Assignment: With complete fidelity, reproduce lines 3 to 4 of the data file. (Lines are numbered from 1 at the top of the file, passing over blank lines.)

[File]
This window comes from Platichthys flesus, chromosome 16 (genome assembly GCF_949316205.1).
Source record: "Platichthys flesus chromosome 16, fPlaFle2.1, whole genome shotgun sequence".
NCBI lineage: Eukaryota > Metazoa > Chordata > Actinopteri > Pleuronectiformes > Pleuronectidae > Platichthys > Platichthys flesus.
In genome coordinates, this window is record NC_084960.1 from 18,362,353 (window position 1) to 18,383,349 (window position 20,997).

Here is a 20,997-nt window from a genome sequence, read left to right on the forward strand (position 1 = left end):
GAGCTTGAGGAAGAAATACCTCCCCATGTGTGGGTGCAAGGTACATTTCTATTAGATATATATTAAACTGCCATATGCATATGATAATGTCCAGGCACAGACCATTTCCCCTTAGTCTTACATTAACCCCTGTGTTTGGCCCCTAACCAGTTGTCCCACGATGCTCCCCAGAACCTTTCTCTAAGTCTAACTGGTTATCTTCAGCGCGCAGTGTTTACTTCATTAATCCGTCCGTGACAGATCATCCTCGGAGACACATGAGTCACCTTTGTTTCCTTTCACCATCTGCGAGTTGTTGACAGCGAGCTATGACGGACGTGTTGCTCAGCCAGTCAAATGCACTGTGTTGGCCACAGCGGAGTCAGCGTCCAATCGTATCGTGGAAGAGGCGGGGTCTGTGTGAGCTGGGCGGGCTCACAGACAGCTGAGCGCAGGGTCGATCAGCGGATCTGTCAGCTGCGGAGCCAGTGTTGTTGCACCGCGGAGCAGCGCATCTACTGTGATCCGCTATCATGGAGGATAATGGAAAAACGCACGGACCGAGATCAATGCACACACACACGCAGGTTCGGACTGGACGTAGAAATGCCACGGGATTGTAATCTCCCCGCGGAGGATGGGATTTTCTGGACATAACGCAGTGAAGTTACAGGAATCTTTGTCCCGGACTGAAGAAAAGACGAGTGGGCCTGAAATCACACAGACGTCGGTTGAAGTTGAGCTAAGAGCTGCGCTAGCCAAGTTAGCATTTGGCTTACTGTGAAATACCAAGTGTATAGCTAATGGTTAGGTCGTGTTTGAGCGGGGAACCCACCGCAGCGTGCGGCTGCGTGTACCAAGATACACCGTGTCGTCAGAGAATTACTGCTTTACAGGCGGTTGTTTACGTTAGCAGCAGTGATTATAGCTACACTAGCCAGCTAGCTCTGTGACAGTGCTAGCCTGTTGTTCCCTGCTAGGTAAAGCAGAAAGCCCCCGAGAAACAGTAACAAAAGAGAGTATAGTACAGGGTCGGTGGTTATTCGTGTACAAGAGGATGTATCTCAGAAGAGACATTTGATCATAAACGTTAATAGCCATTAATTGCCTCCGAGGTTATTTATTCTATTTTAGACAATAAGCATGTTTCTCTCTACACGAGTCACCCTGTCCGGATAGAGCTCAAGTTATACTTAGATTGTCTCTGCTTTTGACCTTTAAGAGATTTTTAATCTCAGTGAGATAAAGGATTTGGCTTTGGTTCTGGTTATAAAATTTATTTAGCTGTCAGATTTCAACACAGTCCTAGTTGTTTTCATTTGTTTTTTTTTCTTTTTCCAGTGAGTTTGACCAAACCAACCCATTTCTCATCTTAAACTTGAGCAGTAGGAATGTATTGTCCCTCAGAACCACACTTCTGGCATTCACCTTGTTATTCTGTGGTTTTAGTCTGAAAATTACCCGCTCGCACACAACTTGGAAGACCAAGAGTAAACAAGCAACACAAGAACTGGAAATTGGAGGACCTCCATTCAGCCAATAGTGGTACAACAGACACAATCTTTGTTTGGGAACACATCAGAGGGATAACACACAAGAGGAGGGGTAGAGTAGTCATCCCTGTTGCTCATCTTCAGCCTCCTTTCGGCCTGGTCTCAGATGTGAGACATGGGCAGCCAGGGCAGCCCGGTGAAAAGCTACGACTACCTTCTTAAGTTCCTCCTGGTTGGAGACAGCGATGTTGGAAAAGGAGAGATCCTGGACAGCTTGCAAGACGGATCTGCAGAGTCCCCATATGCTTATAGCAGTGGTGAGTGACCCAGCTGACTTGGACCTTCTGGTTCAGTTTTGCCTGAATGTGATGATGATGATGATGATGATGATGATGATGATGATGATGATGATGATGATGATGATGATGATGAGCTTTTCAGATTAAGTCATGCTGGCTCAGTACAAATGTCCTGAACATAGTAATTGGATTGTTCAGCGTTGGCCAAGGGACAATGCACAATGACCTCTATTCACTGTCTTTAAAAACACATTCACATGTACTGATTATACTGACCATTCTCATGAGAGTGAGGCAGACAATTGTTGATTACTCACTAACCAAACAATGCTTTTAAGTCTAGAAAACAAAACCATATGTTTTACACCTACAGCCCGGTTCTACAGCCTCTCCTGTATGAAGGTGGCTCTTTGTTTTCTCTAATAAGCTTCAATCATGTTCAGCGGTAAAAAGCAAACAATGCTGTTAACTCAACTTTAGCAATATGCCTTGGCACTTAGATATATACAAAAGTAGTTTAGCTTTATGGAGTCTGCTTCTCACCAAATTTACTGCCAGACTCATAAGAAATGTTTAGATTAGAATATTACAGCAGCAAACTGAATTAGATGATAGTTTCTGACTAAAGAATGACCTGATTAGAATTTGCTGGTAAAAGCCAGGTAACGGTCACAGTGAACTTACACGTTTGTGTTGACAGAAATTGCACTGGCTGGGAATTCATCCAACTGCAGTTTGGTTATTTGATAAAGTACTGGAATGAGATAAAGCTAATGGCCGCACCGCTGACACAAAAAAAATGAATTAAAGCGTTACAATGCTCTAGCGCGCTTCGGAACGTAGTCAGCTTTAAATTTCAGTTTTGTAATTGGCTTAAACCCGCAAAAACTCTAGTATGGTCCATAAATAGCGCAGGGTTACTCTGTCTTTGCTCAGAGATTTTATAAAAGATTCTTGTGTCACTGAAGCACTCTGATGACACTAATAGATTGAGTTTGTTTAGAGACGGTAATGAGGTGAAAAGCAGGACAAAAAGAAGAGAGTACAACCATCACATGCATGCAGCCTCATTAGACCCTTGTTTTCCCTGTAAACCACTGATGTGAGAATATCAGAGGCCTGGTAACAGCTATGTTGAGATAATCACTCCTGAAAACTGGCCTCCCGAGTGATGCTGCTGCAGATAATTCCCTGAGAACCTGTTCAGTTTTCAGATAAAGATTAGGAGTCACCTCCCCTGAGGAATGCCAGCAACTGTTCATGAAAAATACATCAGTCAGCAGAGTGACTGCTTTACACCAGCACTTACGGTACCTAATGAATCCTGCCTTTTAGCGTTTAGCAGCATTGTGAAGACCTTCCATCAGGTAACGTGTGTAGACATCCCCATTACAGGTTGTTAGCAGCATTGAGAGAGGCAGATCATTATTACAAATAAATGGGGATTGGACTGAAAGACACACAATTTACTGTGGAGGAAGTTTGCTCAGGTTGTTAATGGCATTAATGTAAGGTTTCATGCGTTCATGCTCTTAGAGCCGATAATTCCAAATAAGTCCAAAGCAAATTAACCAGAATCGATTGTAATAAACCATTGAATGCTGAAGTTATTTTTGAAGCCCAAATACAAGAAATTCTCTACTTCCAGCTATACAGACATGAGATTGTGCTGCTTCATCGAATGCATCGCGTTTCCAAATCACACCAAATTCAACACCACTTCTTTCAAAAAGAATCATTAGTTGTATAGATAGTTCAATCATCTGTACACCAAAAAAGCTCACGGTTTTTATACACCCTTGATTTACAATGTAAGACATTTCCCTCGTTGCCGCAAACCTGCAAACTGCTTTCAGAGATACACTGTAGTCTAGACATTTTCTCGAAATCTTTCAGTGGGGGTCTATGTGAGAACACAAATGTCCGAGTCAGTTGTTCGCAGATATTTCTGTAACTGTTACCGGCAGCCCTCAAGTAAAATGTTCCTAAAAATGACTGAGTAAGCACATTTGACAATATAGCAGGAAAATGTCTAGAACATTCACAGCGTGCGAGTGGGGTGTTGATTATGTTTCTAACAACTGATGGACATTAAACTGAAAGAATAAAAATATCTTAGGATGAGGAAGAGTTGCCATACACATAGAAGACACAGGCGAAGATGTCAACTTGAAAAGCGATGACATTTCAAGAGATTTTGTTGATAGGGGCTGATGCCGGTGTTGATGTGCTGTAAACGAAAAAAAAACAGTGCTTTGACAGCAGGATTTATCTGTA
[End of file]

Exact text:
NCBI lineage: Eukaryota > Metazoa > Chordata > Actinopteri > Pleuronectiformes > Pleuronectidae > Platichthys > Platichthys flesus.
In genome coordinates, this window is record NC_084960.1 from 18,362,353 (window position 1) to 18,383,349 (window position 20,997).